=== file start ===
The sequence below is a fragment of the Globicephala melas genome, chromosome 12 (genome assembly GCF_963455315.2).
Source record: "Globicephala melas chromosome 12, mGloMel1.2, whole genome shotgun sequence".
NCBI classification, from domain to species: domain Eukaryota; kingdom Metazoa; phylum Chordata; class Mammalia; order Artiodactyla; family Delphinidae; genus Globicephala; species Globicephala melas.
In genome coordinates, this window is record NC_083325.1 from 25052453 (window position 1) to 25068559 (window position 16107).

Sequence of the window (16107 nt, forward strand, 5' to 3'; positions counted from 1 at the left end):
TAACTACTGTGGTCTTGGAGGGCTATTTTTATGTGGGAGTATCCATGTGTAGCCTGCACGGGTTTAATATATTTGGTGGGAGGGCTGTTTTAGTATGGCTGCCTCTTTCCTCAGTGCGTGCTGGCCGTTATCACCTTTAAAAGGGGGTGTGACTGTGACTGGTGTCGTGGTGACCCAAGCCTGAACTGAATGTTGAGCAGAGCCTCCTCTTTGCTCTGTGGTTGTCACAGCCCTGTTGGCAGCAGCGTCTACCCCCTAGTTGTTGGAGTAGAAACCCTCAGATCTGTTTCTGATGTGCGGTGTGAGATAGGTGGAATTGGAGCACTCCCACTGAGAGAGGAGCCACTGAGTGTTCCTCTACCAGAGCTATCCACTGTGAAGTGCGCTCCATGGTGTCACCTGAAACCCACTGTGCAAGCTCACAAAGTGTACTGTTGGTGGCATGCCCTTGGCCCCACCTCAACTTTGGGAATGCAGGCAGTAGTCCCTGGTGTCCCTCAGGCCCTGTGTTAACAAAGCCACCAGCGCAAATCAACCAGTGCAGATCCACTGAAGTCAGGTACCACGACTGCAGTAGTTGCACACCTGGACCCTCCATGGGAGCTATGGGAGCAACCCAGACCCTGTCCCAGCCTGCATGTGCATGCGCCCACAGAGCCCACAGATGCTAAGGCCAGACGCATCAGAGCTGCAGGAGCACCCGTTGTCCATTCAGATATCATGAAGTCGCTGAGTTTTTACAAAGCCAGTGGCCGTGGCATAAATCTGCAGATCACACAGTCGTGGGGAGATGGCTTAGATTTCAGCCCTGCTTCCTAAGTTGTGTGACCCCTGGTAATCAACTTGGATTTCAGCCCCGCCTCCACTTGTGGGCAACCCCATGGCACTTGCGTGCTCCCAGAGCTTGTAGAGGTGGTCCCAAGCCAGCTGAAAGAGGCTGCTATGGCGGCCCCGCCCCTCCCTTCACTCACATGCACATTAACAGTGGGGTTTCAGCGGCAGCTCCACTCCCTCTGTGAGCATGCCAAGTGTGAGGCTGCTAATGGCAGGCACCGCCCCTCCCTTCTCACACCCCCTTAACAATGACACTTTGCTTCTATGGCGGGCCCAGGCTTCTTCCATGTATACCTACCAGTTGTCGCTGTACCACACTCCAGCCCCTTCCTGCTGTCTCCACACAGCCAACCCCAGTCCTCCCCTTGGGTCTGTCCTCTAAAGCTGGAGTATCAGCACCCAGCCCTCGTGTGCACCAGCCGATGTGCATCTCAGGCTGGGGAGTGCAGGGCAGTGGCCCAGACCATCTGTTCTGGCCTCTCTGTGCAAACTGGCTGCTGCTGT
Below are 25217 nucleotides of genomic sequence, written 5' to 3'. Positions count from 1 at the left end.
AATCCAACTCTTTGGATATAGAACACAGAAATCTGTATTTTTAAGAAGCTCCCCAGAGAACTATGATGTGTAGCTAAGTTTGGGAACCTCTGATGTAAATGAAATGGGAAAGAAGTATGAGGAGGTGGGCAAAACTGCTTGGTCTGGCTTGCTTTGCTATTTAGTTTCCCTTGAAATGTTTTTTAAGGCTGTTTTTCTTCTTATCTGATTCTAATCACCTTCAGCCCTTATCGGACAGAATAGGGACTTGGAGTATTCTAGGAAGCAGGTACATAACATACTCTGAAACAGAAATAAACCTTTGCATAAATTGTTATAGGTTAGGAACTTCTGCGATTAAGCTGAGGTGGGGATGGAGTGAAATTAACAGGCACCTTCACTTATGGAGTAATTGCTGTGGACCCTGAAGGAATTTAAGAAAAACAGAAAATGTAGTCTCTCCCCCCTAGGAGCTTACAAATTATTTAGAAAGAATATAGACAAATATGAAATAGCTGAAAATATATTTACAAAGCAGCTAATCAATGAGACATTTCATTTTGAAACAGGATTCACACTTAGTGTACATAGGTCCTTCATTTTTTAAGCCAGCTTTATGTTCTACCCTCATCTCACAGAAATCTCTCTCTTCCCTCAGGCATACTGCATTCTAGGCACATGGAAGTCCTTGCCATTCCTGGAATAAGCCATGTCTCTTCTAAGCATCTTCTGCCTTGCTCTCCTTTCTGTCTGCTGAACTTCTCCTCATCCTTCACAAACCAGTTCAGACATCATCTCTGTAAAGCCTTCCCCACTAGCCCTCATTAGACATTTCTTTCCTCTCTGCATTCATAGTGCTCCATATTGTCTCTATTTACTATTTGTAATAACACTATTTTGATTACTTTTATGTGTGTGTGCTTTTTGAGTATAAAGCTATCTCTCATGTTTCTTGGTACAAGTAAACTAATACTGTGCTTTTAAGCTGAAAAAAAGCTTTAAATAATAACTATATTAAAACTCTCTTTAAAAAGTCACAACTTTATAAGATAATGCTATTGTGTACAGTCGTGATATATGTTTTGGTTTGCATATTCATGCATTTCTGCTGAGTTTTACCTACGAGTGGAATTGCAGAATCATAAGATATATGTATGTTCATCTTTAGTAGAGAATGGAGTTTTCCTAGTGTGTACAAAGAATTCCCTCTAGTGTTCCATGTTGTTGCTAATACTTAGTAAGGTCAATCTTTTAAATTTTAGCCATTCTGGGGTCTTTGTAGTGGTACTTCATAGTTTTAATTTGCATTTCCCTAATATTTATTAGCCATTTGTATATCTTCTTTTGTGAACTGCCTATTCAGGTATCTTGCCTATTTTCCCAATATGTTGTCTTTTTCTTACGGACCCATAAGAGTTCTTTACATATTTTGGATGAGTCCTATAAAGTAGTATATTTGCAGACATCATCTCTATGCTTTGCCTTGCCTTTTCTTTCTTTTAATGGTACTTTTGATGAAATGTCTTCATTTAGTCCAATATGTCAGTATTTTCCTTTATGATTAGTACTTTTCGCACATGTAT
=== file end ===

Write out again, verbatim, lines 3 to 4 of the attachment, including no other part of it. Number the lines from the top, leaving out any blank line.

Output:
NCBI classification, from domain to species: domain Eukaryota; kingdom Metazoa; phylum Chordata; class Mammalia; order Artiodactyla; family Delphinidae; genus Globicephala; species Globicephala melas.
In genome coordinates, this window is record NC_083325.1 from 25052453 (window position 1) to 25068559 (window position 16107).